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  #74  
Old 07-07-2013
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Re: Seasick medication

Believe NASA came up with the one earplug. Meclizine works even after emesis. Available as suppositories. Have used it on crew with benefit.
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  #75  
Old 07-07-2013
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Re: Seasick medication

I wasn't trying to give you a hard time, sorry it may have sounded like that. If it works for your wife get two. I've got one and it was more than $100. I just don't think the build quality is good. I thought it felt like it should be $15.
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  #76  
Old 07-08-2013
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Re: Seasick medication

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Originally Posted by sparrowe View Post
But there is a fly in this ointment: On June 24, Neurowave filed a lawsuit against ComfortQuest alleging patent infringement. The details are quite interesting; apparently the former Director of Operations at Neurowave and its predecessor company, a Thomas Mann, is a director or officer of ComfortQuest. A Joseph Norris, also alleged to be a director or officer of ComfortQuest, was a sales rep for Neurowave. I gleaned this information from the complaint which you can read here:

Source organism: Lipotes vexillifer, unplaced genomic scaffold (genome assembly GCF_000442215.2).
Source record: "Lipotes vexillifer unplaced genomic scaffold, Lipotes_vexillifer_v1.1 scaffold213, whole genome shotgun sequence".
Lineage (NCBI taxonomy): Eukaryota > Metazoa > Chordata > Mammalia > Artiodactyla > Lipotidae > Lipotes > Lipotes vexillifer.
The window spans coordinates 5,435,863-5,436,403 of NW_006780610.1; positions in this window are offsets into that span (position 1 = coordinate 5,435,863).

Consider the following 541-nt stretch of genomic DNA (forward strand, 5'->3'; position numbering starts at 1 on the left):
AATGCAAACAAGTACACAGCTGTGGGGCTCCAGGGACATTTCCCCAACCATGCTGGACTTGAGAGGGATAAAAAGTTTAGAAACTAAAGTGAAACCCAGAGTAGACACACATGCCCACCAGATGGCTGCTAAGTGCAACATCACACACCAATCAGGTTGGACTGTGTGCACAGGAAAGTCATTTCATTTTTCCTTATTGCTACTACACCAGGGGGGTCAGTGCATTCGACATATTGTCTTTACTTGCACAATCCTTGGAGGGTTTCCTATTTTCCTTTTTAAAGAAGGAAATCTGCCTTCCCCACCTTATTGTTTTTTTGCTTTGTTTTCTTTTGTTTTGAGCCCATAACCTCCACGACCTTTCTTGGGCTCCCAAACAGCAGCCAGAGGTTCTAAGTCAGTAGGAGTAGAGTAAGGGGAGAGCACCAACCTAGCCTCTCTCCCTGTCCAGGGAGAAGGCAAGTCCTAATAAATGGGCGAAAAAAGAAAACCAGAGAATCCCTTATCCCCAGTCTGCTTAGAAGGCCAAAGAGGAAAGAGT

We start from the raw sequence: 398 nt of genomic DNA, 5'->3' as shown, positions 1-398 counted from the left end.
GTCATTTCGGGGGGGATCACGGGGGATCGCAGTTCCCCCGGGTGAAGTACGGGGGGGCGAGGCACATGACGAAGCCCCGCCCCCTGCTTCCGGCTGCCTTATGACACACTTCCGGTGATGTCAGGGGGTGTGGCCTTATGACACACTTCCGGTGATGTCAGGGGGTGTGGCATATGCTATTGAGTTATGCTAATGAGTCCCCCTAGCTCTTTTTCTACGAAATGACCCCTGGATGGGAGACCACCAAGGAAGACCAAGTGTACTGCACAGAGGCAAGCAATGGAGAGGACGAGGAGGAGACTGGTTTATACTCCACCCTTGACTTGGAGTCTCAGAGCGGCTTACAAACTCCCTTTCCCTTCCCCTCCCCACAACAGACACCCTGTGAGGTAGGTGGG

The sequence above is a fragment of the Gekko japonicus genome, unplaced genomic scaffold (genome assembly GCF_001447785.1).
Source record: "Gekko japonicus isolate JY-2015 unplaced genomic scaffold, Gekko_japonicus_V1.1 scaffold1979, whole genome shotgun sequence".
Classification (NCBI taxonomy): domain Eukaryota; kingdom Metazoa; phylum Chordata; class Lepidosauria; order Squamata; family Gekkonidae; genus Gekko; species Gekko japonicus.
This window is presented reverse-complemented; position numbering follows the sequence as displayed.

http://www.knobbemedical.com/wp-cont...omplaint12.pdf
That complaint is very interesting. Quote, "Since December 2012, when it became apparent that a new CPT code would not be granted for the RX devices, Neurowave has been planning for re-entry of its OTC Devices into the market."

Translation: Ooops! We can't get a CPT code that allows us to charge obscene prices to the insurance companies, so our ridiculously profitable marketing plan has just been shot to pieces. Well, we'll just have to see what we can salvage by going OTC.

Speculation: While Neurowave went after the big bucks, a couple of employees saw a retail niche to be filled. Now that Neurowave's plans have stumbled, they don't want the competition for retail. It will be interesting see if the new guys have the money to fight and if Neurowave's patents stand up in court.

As for being a "plastic piece of junk", absolutely, but...
I don't want to medicate every time I go out because I don't usually have a problem and I have had issues with side effects. But every now and then the swell and the circumstances combineÖ and it's too late to take drugs. So I carry one of the old replaceable battery Relief Bands and that takes the edge off - maybe placebo but I don't care as long as it works. I agree that itís not very robust and I have been wondering what to do when mine finally dies - I would gladly pay a higher price for decent quality equivalent.

BTW, as of a week ago, at least one West Marine was selling the ComfortQuest next to the register. First time I knew it existed. There is also one other alternative, i-Trans DM-800 for about $40 and it uses a AAA battery but itís bulky and I think itís only available in teal green. Iíve never tried it.